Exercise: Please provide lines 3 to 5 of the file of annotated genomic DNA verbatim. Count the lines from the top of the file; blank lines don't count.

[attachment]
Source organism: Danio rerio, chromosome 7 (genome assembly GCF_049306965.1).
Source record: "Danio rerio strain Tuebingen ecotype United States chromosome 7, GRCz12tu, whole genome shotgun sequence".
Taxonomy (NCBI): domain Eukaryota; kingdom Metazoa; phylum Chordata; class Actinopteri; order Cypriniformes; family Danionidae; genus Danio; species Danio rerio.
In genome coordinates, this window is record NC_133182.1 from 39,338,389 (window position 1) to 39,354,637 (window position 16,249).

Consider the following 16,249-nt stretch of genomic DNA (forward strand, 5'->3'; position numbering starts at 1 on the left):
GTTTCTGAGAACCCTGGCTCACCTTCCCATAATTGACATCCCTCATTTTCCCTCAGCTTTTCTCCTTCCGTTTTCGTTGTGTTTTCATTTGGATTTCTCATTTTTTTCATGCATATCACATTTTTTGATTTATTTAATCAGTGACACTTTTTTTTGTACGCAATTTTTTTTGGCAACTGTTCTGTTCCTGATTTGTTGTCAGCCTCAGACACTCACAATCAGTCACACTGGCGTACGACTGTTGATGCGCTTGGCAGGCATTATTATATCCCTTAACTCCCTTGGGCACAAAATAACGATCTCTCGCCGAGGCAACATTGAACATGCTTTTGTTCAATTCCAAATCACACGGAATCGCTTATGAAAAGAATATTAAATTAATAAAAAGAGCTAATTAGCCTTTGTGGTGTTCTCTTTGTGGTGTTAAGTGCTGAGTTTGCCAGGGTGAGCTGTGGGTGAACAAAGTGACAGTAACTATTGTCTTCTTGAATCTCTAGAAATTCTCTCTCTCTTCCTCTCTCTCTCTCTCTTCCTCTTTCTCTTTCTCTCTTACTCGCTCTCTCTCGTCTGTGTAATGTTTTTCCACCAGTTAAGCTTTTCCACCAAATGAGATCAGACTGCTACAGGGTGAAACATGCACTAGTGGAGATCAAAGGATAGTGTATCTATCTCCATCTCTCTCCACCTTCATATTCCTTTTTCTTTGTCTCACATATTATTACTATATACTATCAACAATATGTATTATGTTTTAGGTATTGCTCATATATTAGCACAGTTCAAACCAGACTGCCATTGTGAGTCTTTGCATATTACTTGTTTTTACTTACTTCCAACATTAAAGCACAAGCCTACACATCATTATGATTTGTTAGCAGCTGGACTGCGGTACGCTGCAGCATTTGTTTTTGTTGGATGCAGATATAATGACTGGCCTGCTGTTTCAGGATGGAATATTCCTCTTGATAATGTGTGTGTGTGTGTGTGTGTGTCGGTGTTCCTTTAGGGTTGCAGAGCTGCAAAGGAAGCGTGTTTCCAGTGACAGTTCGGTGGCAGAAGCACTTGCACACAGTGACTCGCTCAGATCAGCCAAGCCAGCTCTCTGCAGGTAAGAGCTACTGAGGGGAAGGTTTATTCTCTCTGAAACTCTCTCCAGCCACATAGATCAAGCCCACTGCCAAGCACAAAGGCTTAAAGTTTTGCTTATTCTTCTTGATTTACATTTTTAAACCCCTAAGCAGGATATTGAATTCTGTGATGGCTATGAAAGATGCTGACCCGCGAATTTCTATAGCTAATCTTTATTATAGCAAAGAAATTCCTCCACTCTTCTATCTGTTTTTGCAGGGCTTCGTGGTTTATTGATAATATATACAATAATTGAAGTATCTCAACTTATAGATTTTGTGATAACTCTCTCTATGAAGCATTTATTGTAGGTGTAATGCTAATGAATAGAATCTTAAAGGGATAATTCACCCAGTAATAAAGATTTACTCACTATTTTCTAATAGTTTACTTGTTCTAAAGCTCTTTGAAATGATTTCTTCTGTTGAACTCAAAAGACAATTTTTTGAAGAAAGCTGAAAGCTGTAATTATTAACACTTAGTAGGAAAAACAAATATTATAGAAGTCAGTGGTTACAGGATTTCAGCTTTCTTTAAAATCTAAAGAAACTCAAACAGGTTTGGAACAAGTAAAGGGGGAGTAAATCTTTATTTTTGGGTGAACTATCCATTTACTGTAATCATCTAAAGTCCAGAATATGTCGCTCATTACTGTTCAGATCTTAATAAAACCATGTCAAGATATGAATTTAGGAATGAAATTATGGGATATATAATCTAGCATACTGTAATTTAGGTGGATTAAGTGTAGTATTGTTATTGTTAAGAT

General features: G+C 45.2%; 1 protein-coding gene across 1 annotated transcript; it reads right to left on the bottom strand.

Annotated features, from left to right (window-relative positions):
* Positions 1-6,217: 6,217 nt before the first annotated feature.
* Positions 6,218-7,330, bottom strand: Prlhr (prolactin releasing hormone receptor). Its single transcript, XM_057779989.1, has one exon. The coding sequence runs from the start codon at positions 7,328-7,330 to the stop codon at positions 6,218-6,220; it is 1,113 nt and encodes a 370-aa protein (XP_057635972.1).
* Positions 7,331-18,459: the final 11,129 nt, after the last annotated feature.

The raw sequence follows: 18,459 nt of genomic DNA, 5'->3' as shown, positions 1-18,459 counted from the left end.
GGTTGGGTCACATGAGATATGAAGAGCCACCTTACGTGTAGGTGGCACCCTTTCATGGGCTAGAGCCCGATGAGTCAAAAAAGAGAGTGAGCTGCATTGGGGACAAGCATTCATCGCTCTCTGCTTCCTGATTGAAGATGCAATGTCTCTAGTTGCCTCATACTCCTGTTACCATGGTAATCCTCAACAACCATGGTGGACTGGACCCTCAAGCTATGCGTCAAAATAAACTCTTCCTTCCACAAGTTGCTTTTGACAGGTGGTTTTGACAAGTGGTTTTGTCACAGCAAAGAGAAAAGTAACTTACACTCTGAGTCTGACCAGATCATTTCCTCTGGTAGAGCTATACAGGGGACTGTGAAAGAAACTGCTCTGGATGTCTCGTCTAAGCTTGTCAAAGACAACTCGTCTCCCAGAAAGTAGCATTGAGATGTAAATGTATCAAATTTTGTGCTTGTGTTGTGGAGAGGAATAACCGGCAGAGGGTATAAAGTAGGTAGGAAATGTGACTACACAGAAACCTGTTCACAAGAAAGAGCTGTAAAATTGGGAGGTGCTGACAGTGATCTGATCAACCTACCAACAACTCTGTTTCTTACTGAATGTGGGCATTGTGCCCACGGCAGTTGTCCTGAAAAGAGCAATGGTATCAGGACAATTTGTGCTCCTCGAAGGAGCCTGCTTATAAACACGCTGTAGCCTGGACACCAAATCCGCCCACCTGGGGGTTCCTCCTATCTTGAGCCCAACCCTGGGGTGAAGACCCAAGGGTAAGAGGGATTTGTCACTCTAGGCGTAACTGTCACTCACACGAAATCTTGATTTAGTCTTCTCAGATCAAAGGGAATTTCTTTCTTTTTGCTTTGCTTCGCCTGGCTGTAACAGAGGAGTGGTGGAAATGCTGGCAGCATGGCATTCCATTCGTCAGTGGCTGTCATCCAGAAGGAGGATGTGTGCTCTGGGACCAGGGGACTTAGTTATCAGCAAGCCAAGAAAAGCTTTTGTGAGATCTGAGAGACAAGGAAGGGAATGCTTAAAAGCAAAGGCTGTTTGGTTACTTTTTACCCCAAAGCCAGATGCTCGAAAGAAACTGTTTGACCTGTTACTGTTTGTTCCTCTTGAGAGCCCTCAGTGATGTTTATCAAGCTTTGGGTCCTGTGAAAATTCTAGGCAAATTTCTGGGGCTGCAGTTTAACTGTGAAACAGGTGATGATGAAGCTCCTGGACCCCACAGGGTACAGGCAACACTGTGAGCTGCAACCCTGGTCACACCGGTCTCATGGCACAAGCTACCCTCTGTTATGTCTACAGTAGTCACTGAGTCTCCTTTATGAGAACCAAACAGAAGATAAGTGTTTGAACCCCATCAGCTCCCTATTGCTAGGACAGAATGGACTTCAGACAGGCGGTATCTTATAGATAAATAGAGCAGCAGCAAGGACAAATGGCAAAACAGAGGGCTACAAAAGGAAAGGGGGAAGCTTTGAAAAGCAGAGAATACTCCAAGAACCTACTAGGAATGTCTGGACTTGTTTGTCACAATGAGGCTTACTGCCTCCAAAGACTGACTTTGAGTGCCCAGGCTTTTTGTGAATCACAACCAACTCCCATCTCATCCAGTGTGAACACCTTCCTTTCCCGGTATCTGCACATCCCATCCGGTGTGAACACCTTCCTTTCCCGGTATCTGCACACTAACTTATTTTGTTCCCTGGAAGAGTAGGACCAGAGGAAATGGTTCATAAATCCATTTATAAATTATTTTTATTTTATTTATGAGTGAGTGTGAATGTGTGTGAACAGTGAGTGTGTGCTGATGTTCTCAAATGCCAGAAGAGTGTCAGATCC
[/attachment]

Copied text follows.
Taxonomy (NCBI): domain Eukaryota; kingdom Metazoa; phylum Chordata; class Actinopteri; order Cypriniformes; family Danionidae; genus Danio; species Danio rerio.
In genome coordinates, this window is record NC_133182.1 from 39,338,389 (window position 1) to 39,354,637 (window position 16,249).

Consider the following 16,249-nt stretch of genomic DNA (forward strand, 5'->3'; position numbering starts at 1 on the left):